Cambodia will need to address the threat from poachers. Source: Flickr
Six female and two male Indian tigers could be moved to Cambodia, where big cats have been declared extinct, for reintroduction over the next five years.
“It will take at least five years to reintroduce the Indian tigers and place them in two different, safe, enclosed breeding areas,” said Sokhun Ty, a senior official at the Cambodian ministry of agriculture and forestry.
The decision to relocate the big cats was agreed in principle at a ministerial meeting in Delhi of 13 Asian nations with tiger populations.
Global wild tiger numbers have risen for the first time in a century, conservationists say with tigers numbers now estimated to be nearly 3,900, up from 3,200 in 2010.
India has more than half the planet’s tigers with 2,226. An international campaign aims to double the population of the big cat by 2022.
“The tigers would be reintroduced in the eastern highlands of Mondulkiri protected forests and the Cardamom mountains, [about] one million hectares,” Ty Sokhun told the third Asia Ministerial Conference on Tiger Conservation in Delhi.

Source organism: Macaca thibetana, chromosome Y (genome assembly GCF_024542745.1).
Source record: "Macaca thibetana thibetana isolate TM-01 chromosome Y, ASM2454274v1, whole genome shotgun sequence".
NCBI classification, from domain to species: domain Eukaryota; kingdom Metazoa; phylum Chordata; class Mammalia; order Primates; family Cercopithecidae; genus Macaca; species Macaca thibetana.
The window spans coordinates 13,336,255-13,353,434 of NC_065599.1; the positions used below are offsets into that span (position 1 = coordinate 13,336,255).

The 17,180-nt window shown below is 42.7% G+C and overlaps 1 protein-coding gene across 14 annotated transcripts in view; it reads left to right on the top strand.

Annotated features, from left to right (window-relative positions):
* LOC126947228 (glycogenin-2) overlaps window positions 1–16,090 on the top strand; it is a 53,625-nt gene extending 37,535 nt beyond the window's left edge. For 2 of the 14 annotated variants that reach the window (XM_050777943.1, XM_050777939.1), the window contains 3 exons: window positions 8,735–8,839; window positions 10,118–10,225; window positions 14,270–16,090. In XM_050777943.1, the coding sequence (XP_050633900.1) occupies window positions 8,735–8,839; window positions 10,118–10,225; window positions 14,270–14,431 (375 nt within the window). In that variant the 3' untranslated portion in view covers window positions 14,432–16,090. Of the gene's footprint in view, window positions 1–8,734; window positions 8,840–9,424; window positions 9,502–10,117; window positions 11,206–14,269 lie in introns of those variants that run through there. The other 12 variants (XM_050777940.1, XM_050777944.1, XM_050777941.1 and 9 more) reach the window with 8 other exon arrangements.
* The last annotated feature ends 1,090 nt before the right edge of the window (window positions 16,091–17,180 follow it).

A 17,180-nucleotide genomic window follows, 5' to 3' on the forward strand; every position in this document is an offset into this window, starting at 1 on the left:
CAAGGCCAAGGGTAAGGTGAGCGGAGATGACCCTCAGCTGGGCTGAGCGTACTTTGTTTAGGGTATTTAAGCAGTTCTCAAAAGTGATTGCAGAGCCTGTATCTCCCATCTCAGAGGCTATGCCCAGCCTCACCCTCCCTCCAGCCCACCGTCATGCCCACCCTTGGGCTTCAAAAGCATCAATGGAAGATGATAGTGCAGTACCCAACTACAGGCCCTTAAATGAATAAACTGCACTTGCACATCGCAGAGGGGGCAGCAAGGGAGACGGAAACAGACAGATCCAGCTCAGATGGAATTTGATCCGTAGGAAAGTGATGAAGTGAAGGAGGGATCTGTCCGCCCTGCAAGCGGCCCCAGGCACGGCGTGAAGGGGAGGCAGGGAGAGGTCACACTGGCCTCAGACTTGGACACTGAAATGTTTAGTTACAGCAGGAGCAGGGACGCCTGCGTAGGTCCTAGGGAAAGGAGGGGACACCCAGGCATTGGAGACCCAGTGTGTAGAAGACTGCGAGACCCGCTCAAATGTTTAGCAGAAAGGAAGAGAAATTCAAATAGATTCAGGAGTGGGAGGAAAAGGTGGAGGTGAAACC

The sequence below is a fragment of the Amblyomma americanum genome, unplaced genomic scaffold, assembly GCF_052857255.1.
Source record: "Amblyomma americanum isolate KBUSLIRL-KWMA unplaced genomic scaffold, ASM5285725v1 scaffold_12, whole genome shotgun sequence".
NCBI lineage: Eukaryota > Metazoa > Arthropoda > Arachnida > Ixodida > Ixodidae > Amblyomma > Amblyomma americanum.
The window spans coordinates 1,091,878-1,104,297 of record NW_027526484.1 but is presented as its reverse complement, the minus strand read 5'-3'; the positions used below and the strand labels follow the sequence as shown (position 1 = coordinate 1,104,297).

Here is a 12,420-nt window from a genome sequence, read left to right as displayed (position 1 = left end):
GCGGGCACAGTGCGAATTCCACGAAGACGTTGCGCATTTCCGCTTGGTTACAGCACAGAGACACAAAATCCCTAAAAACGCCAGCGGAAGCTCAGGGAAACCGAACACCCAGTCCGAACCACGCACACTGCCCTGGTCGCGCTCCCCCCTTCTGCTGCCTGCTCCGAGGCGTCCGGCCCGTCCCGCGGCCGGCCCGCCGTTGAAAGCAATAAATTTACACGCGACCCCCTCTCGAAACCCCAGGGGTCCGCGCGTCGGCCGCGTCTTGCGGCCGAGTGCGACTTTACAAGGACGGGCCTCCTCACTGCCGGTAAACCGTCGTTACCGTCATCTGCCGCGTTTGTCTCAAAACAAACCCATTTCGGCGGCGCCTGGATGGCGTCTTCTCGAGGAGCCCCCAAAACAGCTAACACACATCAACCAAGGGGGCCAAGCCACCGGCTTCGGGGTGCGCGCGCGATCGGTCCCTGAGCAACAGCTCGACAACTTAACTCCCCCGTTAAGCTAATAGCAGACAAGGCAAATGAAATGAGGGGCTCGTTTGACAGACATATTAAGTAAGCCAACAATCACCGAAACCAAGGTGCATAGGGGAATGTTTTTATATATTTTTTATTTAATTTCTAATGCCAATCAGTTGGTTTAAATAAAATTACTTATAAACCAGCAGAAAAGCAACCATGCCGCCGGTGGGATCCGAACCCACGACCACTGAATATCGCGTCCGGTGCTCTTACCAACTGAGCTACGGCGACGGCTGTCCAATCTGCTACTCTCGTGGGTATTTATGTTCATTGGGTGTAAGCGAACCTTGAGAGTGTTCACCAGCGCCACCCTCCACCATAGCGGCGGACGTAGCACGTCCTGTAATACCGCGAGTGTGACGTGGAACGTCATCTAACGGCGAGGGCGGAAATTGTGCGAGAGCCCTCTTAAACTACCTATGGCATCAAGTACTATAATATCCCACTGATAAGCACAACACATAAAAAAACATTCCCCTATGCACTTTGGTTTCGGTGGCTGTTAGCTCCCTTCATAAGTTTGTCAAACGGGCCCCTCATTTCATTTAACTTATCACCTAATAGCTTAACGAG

He said government negotiations had begun.
“We have initiated the process of seeking help from India, though it’s not formal yet,” Ty Sokhun said.
“Under our national tiger recovery action plan, tigers could be reintroduced in Cambodia from 2016 to 2026, for which about US$33 million would be required. We are also taking help of our conservation partners, like World Wide Fund for Nature [WWF], Global Tiger Forum, Global Tiger Index and others.”
The WWF reported that the last known tiger was reported in the eastern Mondulkiri province in 2007 although Cambodian officials question the claim.
“We don’t believe that the tigers have become extinct in Cambodia. In the last five years we confiscated 10 tigers from poachers. They were sent to the zoo. I am sure that in Mondulkiri there must be some tigers, but the number would be very low, and the area is very large,” he added. Cambodian dry forests were once home to the genetically similar Indochinese tiger.
“To make the tiger plan successful, 10 sq km is required for one tiger with adequate [prey].”
To sustain reintroduction, the Sambar deer population must be increased to 90 for 10 sq km by 2018 for each tiger, he said, while the threat of poachers must be addressed.
Indian environment minister Prakash Javadekar reiterated India’s willingness to help increase overseas tiger populations.